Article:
“I guess you would just have to take a poll and ask them. I personally like playing on the road. The reason why is because I like to play the game with an edge. I like to play the game with people trash-talking because that gets me going and it gets me hot. So that’s the reason I like to play on the road. Nobody likes you. I was always told that if you’re doing something and everyone likes you while you’re doing it, you’re doing something wrong. From that standpoint, that’s why I like playing on the road. We just didn’t play good at home. That’s the reason. We went on the road and laid some eggs on the road too. I wouldn’t put too much real estate in that. I definitely wouldn’t take it to Vegas.”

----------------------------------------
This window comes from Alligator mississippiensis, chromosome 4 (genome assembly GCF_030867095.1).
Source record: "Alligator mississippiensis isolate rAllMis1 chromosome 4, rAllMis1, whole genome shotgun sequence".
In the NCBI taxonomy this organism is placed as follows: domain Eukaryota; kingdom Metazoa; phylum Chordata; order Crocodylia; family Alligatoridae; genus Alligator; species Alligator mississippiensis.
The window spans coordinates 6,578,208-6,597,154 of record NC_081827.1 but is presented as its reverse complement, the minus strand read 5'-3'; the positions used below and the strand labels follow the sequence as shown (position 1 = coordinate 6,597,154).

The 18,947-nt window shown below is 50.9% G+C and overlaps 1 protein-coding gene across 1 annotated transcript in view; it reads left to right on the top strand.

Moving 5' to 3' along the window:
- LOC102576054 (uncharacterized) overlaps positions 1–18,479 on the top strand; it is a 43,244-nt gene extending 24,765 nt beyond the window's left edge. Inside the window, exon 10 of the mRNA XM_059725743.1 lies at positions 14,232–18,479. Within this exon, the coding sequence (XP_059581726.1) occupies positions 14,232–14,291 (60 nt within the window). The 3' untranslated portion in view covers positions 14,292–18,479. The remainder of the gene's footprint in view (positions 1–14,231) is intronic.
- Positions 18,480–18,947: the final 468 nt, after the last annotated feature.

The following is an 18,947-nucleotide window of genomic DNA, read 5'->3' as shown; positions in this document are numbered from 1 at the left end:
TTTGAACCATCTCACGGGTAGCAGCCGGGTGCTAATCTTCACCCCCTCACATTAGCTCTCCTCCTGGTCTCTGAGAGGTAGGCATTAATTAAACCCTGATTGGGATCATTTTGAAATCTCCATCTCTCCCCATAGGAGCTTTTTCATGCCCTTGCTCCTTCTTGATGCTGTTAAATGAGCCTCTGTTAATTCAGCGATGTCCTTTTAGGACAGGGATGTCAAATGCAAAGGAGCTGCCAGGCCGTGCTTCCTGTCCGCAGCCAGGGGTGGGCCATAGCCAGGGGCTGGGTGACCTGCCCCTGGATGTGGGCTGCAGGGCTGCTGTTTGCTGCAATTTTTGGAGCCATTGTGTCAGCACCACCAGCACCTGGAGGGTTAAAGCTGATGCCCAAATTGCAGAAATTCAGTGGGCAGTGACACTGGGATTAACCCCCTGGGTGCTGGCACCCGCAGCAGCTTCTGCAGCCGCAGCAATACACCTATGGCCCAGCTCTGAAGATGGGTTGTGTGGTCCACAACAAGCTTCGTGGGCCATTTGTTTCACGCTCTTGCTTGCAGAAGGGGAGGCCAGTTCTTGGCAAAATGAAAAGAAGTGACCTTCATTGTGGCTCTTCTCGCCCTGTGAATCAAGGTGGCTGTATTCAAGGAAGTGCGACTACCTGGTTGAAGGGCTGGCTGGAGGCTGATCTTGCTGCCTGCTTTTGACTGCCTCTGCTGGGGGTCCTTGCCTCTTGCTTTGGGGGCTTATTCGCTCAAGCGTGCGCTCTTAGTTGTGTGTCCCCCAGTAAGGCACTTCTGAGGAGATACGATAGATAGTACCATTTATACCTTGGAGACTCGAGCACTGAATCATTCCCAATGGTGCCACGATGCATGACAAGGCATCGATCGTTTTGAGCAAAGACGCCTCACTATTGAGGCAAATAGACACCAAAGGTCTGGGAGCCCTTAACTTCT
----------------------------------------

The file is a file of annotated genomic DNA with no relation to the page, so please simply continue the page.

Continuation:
How do you feel about this being the last week of the season?

“I thought about it a little earlier. It really doesn’t touch me until I walk into the locker room on Sunday. That’s when it hits home with me. I know that it’s coming, but I choose not to address it. I feel a bunch of emotions. It’s reality. This will be the last time that this team will take the field together and you don’t learn to appreciate that until you go through something, until you actually go through something where maybe you have to leave that team or one of your best friends has to leave that team. You realize that the team is only constructed and put together for a certain time window to get the job done. And as a younger player you never understand that, because it’s all about you and you’re trying to learn what you have to do first. That’s when it hits home.”

What’s it been like playing for Norv Turner?